Gas Price Pain Ahead if Refiners Face Restart Struggle After Ida

Motorists drive down Canal Street as Hurricane Ida makes landfall in New Orleans. (Luke Sharrett/Bloomberg News)

[Stay on top of transportation news: Get TTNews in your inbox.]

Some U.S. motorists who had been expecting an end-of-summer relief for gasoline prices should start bracing for higher costs at the pump in the coming days due to Hurricane Ida.

Ida made landfall in Louisiana on Aug. 29 and is traveling along a path where seven fuel-makers process the equivalent of 12% of the oil refined nationwide. The Category 4 storm is expected to cause severe flooding and power outages that would slow the return to operations for those refineries, according to Andy Lipow, president of Lipow Oil Associates LLC in Houston.

“For a Category 4, you could be looking at four to six weeks or more of downtime for the refineries,” the analyst said.

RELATED: A Hurricane Ida Unknown: Economic Impact on Region, US

The weakest link of a refinery is the cooling tower, which gets damaged by the wind. Ida is approaching the coast with top winds of 150 mpg. When Hurricane Delta hit as a Category 4 in October 2020, Valero Energy Corp’s refinery in Port Arthur, Texas, reported damage at the cooling tower associated with its crude unit. It took 12 days to finish repairs and bring the unit back on its feet.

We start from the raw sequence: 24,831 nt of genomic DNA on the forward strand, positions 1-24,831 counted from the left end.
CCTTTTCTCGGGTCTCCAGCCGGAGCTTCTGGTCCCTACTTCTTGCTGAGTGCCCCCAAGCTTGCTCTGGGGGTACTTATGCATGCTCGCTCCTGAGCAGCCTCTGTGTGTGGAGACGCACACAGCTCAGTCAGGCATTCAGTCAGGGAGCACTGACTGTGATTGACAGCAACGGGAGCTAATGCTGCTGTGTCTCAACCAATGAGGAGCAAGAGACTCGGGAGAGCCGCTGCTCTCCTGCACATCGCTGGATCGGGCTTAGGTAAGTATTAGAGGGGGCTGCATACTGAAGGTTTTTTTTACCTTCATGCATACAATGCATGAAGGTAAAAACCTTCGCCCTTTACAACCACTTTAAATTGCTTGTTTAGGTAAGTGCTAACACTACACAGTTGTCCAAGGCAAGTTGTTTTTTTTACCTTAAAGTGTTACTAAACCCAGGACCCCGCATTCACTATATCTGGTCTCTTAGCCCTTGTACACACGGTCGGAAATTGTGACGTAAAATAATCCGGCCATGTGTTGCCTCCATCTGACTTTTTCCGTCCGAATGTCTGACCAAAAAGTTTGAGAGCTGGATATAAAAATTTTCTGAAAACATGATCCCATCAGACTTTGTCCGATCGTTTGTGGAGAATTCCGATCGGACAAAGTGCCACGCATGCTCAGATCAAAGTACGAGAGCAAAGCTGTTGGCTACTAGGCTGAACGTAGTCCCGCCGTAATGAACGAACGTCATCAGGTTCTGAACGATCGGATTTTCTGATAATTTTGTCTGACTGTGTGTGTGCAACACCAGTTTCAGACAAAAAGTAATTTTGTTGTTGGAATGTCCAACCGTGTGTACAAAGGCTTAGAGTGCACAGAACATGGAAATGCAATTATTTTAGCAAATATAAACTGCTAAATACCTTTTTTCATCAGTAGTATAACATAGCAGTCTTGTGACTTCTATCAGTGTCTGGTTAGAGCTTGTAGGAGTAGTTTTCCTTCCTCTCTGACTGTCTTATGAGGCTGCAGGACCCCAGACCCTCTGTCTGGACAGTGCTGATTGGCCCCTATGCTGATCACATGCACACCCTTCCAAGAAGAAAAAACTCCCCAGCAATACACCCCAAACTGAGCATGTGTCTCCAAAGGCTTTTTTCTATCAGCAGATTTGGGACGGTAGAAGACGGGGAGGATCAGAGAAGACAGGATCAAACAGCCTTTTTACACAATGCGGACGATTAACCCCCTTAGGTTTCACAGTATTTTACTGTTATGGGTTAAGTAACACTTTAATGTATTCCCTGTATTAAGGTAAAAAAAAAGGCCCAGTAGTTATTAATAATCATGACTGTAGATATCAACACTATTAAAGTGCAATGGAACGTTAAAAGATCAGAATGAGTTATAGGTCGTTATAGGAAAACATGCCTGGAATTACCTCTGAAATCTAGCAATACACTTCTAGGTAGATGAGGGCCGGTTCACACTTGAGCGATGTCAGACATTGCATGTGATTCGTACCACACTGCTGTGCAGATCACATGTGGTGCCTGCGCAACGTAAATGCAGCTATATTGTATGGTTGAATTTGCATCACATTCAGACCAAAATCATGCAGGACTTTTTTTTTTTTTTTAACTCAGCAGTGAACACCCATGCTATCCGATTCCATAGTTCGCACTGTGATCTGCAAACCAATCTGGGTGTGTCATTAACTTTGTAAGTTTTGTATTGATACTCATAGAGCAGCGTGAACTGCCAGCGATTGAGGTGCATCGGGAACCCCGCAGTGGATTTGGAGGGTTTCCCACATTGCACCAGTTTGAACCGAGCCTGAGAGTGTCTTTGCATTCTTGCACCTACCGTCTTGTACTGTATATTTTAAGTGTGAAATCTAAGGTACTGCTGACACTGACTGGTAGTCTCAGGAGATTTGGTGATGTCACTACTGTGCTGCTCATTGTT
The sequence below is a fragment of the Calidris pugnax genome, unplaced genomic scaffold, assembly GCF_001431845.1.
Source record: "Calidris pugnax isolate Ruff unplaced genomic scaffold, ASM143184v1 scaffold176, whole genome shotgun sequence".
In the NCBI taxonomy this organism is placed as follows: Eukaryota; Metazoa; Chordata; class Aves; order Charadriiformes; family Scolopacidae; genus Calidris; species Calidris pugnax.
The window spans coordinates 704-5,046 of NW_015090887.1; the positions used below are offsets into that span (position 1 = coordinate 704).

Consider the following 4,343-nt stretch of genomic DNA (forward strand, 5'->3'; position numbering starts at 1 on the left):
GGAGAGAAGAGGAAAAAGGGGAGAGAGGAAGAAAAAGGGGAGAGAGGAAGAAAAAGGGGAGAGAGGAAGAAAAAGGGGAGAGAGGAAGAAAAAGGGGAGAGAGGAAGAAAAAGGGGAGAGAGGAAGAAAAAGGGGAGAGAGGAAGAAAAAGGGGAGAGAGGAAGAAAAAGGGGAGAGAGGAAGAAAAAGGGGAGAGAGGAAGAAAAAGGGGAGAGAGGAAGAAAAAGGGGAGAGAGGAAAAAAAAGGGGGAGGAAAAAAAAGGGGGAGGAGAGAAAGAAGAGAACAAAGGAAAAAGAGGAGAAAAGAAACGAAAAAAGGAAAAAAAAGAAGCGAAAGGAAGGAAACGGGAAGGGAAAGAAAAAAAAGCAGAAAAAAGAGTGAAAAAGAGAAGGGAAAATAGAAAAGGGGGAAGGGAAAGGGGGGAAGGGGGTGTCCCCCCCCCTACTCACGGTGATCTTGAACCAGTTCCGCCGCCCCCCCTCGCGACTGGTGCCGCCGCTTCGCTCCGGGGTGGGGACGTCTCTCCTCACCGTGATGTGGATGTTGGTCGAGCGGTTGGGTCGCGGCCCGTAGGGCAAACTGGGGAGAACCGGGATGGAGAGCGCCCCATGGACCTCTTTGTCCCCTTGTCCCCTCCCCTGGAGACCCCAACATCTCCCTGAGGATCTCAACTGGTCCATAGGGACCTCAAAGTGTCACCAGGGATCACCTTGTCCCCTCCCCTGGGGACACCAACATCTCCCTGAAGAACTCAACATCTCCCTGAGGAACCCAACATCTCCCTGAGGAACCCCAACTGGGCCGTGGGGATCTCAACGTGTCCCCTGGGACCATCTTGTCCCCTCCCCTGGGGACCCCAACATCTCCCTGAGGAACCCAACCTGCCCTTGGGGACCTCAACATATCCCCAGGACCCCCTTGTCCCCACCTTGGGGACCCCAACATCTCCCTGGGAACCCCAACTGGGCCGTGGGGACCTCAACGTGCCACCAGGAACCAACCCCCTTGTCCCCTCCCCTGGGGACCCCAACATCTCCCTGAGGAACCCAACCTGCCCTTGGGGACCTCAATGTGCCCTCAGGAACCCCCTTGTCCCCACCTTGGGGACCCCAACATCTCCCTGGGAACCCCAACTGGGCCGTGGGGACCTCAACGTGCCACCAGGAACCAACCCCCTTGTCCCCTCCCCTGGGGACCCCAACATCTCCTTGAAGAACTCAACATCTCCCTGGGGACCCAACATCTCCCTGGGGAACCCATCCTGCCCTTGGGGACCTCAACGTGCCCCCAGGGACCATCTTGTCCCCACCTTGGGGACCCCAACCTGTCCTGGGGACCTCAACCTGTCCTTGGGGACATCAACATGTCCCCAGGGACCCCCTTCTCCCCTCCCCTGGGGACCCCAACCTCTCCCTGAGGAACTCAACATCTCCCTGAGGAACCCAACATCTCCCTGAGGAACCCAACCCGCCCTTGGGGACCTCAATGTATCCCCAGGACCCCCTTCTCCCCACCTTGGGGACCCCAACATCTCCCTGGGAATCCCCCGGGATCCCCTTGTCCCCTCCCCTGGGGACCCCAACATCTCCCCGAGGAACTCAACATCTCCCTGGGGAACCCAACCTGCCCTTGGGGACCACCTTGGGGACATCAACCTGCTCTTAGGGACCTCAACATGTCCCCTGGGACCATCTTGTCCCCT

How much impact does driver pay have in hiring drivers? And what else can fleets do to recruit and retain quality talent? Hear a snippet from DriverReach founder and CEO Jeremy Reymer, above, and listen to the full program at

If a refinery doesn’t sustain damage, it can be back on line in about a week, according to data compiled by Bloomberg. Last year, Royal Dutch Shell Plc’s Norco refinery in Louisiana had multiple units shut ahead of Zeta and after assessing the refinery for damages, safely restarted five days later. Phillips 66’s refinery in Lake Charles, La., reported minimum damage and returned to operations in six days.

Motorists should expect to pay up at the pump. Prices may rise about a dime a gallon during the next four to five days in the Southeastern and Mid-Atlantic markets, Lipow said. The government, he said, may even consider waiving the Jones Act regulation, allowing foreign-flagged ships to transport gasoline and diesel between U.S. ports in a bid to tame retail prices.

The average gasoline price for the U.S. Gulf coast was $2.803 a gallon for the week ending Aug. 23, according to the U.S. Energy Information Administration.

Want more news? Listen to today's daily briefing below or go here for more info:



Follow Us


Newsletter Signup

Subscribe to Transport Topics

Hot Topics